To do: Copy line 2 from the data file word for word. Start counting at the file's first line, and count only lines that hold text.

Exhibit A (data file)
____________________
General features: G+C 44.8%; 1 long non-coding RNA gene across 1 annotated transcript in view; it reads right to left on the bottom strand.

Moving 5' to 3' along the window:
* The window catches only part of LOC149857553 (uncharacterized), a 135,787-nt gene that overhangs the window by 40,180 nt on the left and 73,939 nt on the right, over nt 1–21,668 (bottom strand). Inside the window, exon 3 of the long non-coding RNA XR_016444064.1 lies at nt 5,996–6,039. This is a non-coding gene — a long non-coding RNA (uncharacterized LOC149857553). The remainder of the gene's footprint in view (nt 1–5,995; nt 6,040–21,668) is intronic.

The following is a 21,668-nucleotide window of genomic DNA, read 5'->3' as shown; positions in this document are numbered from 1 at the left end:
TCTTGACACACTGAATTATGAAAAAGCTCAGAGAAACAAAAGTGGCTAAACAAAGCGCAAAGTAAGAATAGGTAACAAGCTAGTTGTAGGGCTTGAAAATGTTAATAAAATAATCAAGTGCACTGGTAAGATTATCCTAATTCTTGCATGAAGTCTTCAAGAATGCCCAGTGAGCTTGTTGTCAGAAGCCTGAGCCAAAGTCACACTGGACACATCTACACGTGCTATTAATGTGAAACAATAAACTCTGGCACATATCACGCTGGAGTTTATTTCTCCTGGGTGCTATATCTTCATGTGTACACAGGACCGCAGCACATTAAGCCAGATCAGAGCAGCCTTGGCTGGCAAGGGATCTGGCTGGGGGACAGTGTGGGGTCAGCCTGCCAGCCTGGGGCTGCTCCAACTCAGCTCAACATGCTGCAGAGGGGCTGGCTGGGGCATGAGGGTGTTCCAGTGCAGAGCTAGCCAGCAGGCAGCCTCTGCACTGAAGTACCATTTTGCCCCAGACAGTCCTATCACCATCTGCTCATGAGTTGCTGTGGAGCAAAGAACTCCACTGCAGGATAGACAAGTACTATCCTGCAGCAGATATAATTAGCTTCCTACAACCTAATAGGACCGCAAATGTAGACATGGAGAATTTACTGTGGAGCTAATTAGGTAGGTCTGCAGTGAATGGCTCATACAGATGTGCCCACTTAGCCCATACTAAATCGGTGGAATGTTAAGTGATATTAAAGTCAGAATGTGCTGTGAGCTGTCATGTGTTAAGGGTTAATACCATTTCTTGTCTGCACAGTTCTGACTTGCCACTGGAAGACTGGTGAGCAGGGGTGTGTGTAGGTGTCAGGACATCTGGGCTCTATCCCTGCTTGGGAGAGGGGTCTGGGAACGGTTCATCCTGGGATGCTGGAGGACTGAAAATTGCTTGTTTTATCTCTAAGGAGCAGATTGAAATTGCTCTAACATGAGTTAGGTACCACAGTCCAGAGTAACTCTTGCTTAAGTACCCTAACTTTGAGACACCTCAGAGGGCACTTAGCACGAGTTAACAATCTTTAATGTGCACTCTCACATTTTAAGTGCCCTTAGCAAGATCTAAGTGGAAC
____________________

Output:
Moving 5' to 3' along the window: